Foreword Review — Nov / Dec 2002
A spiritual path can emerge from learning Japanese calligraphy, flower arranging, tea ceremony, or martial arts. While millions of people around the world begin these practices, few go deep enough to experience the spiritual dimensions that are possible. How-to guides rarely cover enlightenment. This one, however, brings forty-five conceptsÃ’the underpinning of all traditional Japanese cultural practicesÃ’into focus. Understanding these Ways, the essence of living, points readers toward asking profound questions, getting inspired to take up a practice, and awakening to ultimate reality.
The author illustrates how Japanese arts, followed with the right attitudes, can turn ongoing practice into moving meditation: “The Ways involve activity, and so their underlying principles can be discovered only by doing.” Continued practice eventually embodies these essential universal truths in the body and mind of the practitioner, to achieve harmonious and effective ways of being in the world. A lifetime of mindful practice creates a physical understanding of, for example, in-yo, the Japanese equivalent of yin-yang, “the basic, complementary, and inseparable dualism evidenced in the relative world.” Davey explains such aesthetic and spiritual terms at length, including some that Westerners may think they knowÃ’like ki (life energy) or Do (the Way).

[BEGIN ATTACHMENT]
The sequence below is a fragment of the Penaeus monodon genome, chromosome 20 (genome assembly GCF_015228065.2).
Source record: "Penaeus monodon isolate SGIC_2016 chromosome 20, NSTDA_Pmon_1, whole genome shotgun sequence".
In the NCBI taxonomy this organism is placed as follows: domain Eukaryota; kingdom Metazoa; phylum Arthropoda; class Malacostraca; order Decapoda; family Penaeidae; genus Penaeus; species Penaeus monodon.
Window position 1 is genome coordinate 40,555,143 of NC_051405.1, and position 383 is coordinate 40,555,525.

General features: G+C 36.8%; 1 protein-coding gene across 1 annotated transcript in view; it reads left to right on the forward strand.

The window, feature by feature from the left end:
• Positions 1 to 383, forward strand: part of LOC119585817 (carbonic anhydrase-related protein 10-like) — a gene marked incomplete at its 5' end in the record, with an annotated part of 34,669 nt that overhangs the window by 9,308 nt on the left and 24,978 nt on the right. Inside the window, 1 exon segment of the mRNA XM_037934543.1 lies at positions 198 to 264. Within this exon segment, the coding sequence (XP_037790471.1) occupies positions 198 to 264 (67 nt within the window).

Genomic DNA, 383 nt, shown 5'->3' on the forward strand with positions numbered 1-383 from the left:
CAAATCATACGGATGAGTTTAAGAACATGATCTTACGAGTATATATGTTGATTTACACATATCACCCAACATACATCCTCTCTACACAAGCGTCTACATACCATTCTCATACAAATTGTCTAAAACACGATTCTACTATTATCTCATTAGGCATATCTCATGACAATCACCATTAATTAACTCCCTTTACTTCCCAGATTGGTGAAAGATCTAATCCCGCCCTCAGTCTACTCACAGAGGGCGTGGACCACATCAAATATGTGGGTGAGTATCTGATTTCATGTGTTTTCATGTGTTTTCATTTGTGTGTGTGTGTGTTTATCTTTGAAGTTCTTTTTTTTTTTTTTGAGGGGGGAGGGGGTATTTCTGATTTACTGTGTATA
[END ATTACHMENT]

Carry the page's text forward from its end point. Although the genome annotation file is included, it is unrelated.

Connecting with the deepest possibilities in Japanese arts is a tall order. Davey is one Westerner able to deliver. He learned Japanese martial arts from his father and has practiced since he was five. He is now the highest-ranking American in the Nihon Jujutsu and Kobudo divisions of the Kokusai Budoin. This federation, sponsored by the Japanese Imperial Family, has conferred on him the title of Kyoshi or “Master’s Certificate,” equivalent to a sixth- to eighth-degree black belt. He is currently President of the Sennin Foundation, sponsor of Michi (“The Way”) Online, an Internet magazine. In addition, he practices and teaches Japanese calligraphy and brush painting as well as a Japanese form of yoga at the highest levels. He has written books on the particulars of these Ways.
Because this learning must be experiential, there’s much that won’t be mastered by reading alone. However, the book offers some exercises called “experiments” to physically learn about the human center of gravity (hara), calmness (ochitsuki), and ki. An appendix provides sources for finding a good sensei (teacher). This holistic perspective presents a practical base of philosophy-in-action for those who want to take their Japanese arts beyond surface understanding.